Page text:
Man 'was depressed' before river death

MICHELLE COOKE
Last updated 14:18 20/11/2012

Relevant offers

National

Consent sought to discharge into river Ratepayers stump up for mayor's lobby group Steampunk enthusiasts take Wellington back in time Police hunt for missing diver New Zealand's population hits a palindrome Crash fatal after car hits tree in Chch World War II top spy living in Auckland Light plane crashes near Riverton Raurimu killer's job shocks art school Alarm at 'draconian' leaked spy law

A Balclutha man drowned in a river near his house after he was processed for drink driving and dropped home by police, a coroner has ruled.

Michael Dippie was known to be a heavy drinker and his former partner had said he was depressed, although he had never been treated or diagnosed for depression.

Police believed Dippie took his own life, but coroner David Crerar said that alternative scenarios could not be ruled out.

Dippie drowned after "accidentally or deliberately" entering the Clutha River the night of October 29 or in the early hours of October 30, Crerar ruled in his findings, released today.

The 55-year-old's body was found partially submerged in the river more than two weeks later.

Dippie was stopped at a police check point in Balclutha on the evening of October 29, 2011.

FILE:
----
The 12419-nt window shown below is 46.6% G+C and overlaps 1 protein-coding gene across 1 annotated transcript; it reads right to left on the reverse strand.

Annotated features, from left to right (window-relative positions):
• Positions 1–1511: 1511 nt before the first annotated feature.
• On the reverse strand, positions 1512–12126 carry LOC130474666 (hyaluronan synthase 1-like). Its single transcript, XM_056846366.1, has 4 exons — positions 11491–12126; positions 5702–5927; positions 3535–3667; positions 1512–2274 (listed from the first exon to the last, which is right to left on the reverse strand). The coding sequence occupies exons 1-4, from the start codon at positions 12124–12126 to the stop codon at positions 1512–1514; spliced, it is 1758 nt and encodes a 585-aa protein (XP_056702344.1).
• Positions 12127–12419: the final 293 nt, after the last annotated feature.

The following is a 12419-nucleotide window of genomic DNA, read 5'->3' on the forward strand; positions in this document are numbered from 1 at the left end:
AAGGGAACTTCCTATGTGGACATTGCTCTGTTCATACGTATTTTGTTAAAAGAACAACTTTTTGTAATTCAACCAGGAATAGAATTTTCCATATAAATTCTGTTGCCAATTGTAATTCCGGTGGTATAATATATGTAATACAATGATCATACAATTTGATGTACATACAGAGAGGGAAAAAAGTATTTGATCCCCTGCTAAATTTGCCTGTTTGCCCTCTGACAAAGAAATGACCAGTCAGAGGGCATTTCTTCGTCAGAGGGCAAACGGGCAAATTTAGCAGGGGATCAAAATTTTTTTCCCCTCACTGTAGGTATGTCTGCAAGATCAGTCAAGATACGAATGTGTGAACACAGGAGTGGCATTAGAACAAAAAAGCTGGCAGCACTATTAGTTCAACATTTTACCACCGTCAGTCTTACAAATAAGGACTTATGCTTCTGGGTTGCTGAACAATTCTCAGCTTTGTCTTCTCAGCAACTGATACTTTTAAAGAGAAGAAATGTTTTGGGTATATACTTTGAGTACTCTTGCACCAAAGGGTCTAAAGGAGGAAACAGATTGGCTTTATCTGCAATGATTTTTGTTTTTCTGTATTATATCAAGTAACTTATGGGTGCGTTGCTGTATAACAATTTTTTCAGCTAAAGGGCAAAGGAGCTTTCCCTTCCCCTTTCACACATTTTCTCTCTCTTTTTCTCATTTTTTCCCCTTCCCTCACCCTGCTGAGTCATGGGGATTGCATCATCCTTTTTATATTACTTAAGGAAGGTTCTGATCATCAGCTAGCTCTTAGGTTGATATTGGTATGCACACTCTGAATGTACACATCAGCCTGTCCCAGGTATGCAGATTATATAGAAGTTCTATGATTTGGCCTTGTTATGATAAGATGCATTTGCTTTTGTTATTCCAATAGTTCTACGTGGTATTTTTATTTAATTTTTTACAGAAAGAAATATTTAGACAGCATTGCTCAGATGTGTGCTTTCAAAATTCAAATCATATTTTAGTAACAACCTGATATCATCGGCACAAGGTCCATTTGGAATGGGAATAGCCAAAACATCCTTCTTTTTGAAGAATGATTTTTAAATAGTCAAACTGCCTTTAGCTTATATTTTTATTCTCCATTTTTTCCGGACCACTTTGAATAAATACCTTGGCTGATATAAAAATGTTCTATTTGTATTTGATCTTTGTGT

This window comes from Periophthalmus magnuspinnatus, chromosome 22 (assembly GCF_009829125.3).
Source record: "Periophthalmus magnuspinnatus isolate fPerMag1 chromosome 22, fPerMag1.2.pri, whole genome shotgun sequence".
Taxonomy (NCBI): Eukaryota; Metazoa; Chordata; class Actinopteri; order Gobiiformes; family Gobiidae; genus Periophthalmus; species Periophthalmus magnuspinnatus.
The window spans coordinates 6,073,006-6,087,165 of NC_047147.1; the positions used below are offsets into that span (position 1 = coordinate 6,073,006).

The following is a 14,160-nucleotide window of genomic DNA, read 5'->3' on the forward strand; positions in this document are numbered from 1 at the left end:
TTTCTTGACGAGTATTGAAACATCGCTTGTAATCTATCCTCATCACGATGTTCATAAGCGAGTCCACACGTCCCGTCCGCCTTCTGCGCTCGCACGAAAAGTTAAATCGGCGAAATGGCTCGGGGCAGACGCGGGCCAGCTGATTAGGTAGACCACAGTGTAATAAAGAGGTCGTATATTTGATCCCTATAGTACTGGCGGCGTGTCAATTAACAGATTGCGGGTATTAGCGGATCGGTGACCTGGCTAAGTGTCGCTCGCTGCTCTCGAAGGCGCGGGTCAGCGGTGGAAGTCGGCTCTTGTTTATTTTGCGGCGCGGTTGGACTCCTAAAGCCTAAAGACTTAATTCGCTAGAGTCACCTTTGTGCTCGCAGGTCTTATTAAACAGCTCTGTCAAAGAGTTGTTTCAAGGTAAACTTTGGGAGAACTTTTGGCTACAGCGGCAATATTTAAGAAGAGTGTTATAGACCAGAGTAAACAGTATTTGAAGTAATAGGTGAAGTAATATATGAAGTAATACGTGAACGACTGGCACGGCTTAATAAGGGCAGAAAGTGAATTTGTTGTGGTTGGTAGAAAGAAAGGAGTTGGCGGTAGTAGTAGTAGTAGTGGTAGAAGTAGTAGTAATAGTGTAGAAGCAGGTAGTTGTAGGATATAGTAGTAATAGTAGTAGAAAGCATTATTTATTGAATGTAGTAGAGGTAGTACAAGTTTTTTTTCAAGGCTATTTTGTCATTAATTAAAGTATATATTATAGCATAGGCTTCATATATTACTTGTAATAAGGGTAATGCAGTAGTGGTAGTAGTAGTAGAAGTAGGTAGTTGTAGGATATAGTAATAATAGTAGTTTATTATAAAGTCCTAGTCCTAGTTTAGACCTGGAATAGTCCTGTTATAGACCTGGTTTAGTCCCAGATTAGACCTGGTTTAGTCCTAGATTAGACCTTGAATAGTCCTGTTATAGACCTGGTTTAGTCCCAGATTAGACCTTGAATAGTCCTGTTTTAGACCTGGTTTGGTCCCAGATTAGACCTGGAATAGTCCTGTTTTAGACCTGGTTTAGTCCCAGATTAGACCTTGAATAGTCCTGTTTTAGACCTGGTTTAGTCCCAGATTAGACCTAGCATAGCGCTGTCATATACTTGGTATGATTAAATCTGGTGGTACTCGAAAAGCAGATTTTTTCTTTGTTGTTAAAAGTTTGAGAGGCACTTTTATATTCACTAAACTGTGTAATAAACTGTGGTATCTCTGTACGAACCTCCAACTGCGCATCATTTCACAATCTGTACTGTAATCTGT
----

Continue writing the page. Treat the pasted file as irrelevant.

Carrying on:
He was processed for drink driving and taken to the police station for a breath test. An officer then dropped him at his home, where he watched Dippie walk up the driveway.

He was the last person to see Dippie alive.

Dippie wasn't unfamiliar to police. He had been processed for drink driving in the past and had spent time in prison for drink driving offences.

In 2005, after being processed for drink driving, police found him at the Clutha River Bridge, where he threatened to jump. Police convinced him to go home and later learnt that he spent the next five days in bed with depression.

A woman who had been in a long term relationship with Dippie said she now recognised Dippie had suffered from depression, Crerar said in his report.

She said his depression was exacerbated by the death of his mother but did not think that he had ever sought professional help for his depression or alcoholism.

While suicide was a possibility Crerar said he was not confident that Dippie had taken his own life.

"His actions and behaviour...was similar to the behaviour exhibited earlier in 2005 when he was charged with excess breath alcohol driving offences. This similarity is, in itself however, insufficient to persuade me that the death of Michael Dippie was indeed a suicide," he said.

"In the absence of direct observation, by any person, of Michael Dippie deliberately entering the river.

Ad Feedback

- Stuff

Special offers

Featured Promotions

Sponsored Content